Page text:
Load concentrations around crystal aggregates in articular cartilage under short term loading

S. E. Clift, A. Hayes, A. W. Miles, B. Harris, P. A. Dieppe

Research output: Contribution to journalArticle

Abstract

The deposition of crystals in joints is a feature of a number of joint diseases. Crystals are frequently observed on the surface of articular cartilage and in the mid-zone. The purpose of this investigation was to model the stress concentrations in the mid-zone of the cartilage layer arising from the presence of large crystal aggregates. Scanning electron microscopy was used to determine the geometry and distribution of crystal aggregates within the cartilage layer. Finite element and photoelastic approaches were then used to predict the stress distribution around spherical aggregates 50 and 100 microns in diameter. The implication of the results is that very densely packed and tightly bound spherical aggregates will themselves carry a certain amount of load. However, less tightly packed aggregates, perhaps interspersed with fibrous tissue, are potentially much more damaging.
Original languageEnglish
Pages (from-to)35-40
Number of pages6
JournalProceedings of the Institution of Mechanical Engineers, Part H - Journal of Engineering in Medicine
Volume207
Issue number1
DOIs
Publication statusPublished - 1993

Fingerprint

Cartilage
Crystals
Stress concentration
Tissue
Scanning electron microscopy
Geometry

Cite this

@article{fcbeaf56b9f64f55ac4b8b80521222c5,
title = "Load concentrations around crystal aggregates in articular cartilage under short term loading",
abstract = "The deposition of crystals in joints is a feature of a number of joint diseases. Crystals are frequently observed on the surface of articular cartilage and in the mid-zone. The purpose of this investigation was to model the stress concentrations in the mid-zone of the cartilage layer arising from the presence of large crystal aggregates. Scanning electron microscopy was used to determine the geometry and distribution of crystal aggregates within the cartilage layer. Finite element and photoelastic approaches were then used to predict the stress distribution around spherical aggregates 50 and 100 microns in diameter. The implication of the results is that very densely packed and tightly bound spherical aggregates will themselves carry a certain amount of load. However, less tightly packed aggregates, perhaps interspersed with fibrous tissue, are potentially much more damaging.",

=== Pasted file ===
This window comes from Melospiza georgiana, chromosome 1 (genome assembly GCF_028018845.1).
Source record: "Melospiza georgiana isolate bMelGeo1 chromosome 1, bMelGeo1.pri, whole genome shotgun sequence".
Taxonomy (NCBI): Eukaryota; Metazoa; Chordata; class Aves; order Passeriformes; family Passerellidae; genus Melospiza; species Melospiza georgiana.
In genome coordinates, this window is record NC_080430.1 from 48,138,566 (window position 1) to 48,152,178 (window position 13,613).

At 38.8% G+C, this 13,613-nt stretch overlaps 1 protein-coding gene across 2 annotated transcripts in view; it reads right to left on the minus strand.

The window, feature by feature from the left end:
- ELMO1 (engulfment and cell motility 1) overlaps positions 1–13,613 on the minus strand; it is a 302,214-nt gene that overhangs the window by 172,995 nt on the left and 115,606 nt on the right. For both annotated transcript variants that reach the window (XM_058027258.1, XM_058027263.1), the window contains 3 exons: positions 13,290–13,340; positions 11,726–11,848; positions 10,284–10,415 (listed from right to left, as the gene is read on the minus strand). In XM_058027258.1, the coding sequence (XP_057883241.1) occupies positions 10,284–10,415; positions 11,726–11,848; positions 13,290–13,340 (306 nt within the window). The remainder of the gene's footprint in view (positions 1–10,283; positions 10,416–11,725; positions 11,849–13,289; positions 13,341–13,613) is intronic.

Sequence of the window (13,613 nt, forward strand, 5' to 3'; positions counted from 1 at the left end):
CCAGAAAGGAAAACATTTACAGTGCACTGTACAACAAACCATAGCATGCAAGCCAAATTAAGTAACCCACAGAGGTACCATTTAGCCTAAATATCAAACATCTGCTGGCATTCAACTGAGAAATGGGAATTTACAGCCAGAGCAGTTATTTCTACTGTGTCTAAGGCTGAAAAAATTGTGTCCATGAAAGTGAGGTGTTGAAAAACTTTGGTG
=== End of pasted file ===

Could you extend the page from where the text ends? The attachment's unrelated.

author = "Clift, {S. E.} and A. Hayes and Miles, {A. W.} and B. Harris and Dieppe, {P. A.}",
year = "1993",
doi = "10.1243/PIME_PROC_1993_207_266_02",
language = "English",
volume = "207",
pages = "35--40",
journal = "Proceedings of the Institution of Mechanical Engineers, Part H: Journal of Engineering in Medicine",
issn = "0954-4119",
publisher = "Sage Publications",
number = "1",

}

TY - JOUR

T1 - Load concentrations around crystal aggregates in articular cartilage under short term loading

AU - Clift, S. E.

AU - Hayes, A.

AU - Miles, A. W.

AU - Harris, B.

AU - Dieppe, P. A.

PY - 1993

Y1 - 1993

N2 - The deposition of crystals in joints is a feature of a number of joint diseases. Crystals are frequently observed on the surface of articular cartilage and in the mid-zone. The purpose of this investigation was to model the stress concentrations in the mid-zone of the cartilage layer arising from the presence of large crystal aggregates. Scanning electron microscopy was used to determine the geometry and distribution of crystal aggregates within the cartilage layer. Finite element and photoelastic approaches were then used to predict the stress distribution around spherical aggregates 50 and 100 microns in diameter. The implication of the results is that very densely packed and tightly bound spherical aggregates will themselves carry a certain amount of load. However, less tightly packed aggregates, perhaps interspersed with fibrous tissue, are potentially much more damaging.

AB - The deposition of crystals in joints is a feature of a number of joint diseases. Crystals are frequently observed on the surface of articular cartilage and in the mid-zone. The purpose of this investigation was to model the stress concentrations in the mid-zone of the cartilage layer arising from the presence of large crystal aggregates. Scanning electron microscopy was used to determine the geometry and distribution of crystal aggregates within the cartilage layer. Finite element and photoelastic approaches were then used to predict the stress distribution around spherical aggregates 50 and 100 microns in diameter. The implication of the results is that very densely packed and tightly bound spherical aggregates will themselves carry a certain amount of load. However, less tightly packed aggregates, perhaps interspersed with fibrous tissue, are potentially much more damaging.

UR - http://dx.doi.org/10.1243/PIME_PROC_1993_207_266_02

U2 - 10.1243/PIME_PROC_1993_207_266_02

DO - 10.1243/PIME_PROC_1993_207_266_02

M3 - Article

VL - 207

SP - 35

EP - 40

JO - Proceedings of the Institution of Mechanical Engineers, Part H: Journal of Engineering in Medicine

JF - Proceedings of the Institution of Mechanical Engineers, Part H: Journal of Engineering in Medicine

SN - 0954-4119

IS - 1

ER -